However, it is clear that this is not how the world works. Any examination of how businesses actually operate will show that surpluses are not a disaster that requires price changes but rather the ordinary operating of a business. Most businesses order new supplies infrequently, on a weekly or monthly basis. Therefore they will naturally run a surplus in between orders. If they do have a surplus come delivery time, they will just order less. The above picture implies that the cost of supply goes up if price goes up, yet there is no reason why the supply costs should increase when you are selling less at a higher price. Nor can it be claimed that there are diminishing marginal returns as most businesses have either constant or increasing returns to scale. In fact they usually offer discounts for ordering in bulk, not price rises.
The only time that surpluses would be a problem is if you are dealing in perishable goods. For example if you have a stall of fresh fruit, then you want to sell all your goods by the end of the day before they rot. This was a relevant problem when the theory of equilibrium was first applied to economics (the 1800s) but it out of date now. Nowadays if you have a surplus of goods, you can easily wait and sell it later.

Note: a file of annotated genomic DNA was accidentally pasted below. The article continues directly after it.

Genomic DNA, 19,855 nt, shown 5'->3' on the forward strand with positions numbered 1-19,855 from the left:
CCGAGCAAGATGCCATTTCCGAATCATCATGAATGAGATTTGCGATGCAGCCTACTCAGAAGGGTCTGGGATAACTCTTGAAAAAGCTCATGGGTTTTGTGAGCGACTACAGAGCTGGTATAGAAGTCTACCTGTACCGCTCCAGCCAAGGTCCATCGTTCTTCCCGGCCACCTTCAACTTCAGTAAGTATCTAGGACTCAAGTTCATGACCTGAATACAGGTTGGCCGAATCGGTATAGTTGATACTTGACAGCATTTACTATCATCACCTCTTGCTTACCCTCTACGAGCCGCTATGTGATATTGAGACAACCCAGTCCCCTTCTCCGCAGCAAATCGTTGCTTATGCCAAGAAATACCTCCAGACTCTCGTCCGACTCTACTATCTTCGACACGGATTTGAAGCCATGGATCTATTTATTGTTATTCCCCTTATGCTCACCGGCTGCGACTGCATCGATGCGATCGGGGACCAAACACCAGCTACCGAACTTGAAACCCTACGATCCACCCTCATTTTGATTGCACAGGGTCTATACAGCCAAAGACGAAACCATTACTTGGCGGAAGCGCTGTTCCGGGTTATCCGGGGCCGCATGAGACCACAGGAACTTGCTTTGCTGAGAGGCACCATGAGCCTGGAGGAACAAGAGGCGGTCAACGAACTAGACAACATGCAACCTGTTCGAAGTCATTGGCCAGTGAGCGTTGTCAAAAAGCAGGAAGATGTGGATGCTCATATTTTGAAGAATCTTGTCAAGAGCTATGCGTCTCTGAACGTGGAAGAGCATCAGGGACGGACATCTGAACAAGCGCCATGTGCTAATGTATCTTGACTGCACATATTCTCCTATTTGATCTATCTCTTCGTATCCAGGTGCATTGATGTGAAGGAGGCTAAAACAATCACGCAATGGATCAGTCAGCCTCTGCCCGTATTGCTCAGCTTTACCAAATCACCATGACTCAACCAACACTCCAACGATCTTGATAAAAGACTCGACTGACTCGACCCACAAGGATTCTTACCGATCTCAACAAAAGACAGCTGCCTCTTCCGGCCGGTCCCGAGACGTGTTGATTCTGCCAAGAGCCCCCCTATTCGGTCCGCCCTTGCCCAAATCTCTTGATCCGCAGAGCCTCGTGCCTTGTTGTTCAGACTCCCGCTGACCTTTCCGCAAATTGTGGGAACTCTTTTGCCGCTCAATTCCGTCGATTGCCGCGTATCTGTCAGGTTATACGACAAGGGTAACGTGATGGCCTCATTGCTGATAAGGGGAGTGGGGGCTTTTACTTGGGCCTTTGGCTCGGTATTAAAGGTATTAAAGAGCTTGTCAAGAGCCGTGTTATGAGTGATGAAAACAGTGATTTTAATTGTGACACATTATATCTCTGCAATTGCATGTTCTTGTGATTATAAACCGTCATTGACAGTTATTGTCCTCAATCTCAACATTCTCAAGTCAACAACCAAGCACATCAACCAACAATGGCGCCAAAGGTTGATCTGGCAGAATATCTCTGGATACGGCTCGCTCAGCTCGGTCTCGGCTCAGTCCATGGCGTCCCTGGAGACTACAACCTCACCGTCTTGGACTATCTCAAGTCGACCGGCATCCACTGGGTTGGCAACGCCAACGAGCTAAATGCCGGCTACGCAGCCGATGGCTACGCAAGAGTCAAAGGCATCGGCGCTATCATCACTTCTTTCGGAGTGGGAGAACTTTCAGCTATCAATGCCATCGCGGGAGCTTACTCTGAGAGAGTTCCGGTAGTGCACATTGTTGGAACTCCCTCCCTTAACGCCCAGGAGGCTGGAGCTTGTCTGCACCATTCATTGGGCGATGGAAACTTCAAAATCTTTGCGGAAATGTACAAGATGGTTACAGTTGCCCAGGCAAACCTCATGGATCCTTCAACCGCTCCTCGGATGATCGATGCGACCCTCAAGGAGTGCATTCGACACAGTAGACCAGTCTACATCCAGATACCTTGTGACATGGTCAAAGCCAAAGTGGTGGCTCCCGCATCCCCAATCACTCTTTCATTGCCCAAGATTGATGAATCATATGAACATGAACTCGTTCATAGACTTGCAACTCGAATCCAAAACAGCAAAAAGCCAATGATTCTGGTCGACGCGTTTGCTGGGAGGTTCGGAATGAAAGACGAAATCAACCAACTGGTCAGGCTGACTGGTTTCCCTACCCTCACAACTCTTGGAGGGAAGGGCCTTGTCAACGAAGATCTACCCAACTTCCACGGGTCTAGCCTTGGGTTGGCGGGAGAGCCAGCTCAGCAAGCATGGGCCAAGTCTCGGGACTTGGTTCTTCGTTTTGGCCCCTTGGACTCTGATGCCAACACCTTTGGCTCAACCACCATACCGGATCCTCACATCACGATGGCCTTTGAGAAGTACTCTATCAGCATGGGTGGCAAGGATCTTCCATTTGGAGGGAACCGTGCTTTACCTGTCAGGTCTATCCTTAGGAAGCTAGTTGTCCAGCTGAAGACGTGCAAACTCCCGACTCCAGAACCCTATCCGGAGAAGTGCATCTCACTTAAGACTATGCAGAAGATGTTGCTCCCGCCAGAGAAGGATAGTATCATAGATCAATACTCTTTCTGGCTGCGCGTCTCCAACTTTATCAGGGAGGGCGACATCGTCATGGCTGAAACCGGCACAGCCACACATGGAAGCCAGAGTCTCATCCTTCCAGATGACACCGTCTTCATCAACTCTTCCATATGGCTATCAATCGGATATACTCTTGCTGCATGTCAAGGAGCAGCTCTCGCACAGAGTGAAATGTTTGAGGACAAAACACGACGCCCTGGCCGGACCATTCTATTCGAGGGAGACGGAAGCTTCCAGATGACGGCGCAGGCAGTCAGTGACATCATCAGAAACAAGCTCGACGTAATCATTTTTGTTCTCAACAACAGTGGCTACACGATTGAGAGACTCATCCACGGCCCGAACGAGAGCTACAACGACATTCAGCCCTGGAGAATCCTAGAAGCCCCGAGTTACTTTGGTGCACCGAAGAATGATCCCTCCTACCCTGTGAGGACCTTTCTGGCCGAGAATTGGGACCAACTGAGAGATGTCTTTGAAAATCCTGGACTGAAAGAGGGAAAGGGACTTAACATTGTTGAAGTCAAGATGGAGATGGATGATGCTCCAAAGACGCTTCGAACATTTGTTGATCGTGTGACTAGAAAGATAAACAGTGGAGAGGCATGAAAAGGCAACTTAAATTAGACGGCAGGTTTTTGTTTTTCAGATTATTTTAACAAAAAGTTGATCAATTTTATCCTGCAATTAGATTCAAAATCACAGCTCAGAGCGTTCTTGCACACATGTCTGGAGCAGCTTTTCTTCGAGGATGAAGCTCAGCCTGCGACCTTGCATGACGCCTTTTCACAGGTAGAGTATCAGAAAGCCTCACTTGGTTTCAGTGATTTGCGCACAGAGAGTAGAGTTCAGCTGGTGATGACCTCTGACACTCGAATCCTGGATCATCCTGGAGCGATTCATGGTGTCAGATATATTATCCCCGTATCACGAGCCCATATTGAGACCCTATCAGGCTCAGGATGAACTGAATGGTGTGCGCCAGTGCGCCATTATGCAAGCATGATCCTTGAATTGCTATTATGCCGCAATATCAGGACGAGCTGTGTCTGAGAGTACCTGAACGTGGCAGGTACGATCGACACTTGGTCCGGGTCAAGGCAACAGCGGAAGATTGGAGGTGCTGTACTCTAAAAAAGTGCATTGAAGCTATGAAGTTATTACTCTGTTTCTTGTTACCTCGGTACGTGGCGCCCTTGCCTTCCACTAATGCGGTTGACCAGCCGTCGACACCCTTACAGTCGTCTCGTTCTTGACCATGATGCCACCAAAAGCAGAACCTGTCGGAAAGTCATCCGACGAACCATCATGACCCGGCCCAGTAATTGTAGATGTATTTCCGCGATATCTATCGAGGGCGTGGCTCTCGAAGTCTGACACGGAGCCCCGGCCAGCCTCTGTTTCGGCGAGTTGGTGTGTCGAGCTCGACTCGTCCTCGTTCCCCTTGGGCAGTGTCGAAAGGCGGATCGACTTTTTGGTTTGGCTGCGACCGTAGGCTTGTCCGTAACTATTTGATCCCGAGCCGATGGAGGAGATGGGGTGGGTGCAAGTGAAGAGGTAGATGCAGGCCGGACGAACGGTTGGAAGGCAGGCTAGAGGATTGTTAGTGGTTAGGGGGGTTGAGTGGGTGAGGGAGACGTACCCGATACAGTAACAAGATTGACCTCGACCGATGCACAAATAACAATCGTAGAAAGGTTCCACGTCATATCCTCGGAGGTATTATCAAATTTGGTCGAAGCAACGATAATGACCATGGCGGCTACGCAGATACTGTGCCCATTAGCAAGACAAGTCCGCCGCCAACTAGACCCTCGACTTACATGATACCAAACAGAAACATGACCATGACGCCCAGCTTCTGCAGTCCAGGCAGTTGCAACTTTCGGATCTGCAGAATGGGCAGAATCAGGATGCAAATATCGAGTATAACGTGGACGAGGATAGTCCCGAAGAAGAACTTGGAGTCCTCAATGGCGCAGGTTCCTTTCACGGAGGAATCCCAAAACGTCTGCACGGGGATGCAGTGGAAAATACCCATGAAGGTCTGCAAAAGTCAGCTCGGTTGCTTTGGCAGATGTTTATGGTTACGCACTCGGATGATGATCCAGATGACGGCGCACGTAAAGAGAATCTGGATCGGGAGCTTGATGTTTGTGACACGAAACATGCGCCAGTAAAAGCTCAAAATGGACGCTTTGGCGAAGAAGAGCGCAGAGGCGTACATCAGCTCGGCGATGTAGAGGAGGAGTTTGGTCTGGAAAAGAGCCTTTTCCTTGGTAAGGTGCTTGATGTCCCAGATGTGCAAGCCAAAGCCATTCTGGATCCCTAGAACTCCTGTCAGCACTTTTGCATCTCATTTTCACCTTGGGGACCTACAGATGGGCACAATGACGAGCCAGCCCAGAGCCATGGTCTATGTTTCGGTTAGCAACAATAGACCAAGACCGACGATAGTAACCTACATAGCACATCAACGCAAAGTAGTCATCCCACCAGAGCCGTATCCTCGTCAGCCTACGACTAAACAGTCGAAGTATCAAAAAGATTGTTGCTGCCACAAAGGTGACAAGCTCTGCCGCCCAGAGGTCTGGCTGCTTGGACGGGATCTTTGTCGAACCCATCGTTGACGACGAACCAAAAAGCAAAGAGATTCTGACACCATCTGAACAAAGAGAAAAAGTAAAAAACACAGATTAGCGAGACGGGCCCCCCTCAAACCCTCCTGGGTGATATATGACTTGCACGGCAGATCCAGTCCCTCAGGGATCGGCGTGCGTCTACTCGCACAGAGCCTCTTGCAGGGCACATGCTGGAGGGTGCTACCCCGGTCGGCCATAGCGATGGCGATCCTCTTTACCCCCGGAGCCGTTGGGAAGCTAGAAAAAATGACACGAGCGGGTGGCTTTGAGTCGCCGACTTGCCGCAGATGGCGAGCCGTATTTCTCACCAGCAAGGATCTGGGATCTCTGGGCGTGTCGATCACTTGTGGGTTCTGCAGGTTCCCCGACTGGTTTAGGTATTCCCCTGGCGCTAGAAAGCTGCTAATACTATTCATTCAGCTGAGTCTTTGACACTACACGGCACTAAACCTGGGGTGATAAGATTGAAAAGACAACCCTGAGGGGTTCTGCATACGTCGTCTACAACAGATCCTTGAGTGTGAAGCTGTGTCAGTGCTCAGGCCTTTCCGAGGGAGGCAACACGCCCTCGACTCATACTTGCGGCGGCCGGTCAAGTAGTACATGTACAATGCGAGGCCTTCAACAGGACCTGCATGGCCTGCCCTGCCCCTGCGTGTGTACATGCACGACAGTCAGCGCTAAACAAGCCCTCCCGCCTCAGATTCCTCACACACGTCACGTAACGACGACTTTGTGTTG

It is further claimed that if the price is too low then there will be excess demand and a shortage of goods sold as the diagram below shows.
The implicit suggestion is that your suppliers won’t be willing to sell to you at such a low price. However, businesses offer discounts for bulk buying and increasing sales so it would be daft for them to punish you for buying more of their goods. They also are likely to benefit from economies of scale where it is cheap for them to produce more, so the supply curve should be downward sloping.
But why would any sane business think that strong demand for their good is a problem that must be alleviated? Surely they would rejoice at their brisk custom rather than try to kill the goose that laid the golden egg? Some businesses deliberatively sell cheaply in order to create hype about their product (for example concert tickets are always judged on how quickly they sell out). If people are buying your goods then this makes it “popular” and we all know the power of peer pressure. Other businesses may sell cheaply just to get customers into their shop (this is called loss leading and is widely practiced by supermarkets). Why would this create a shortage? Surely if more people are buying it then you have stocks for it, the solution is to order more?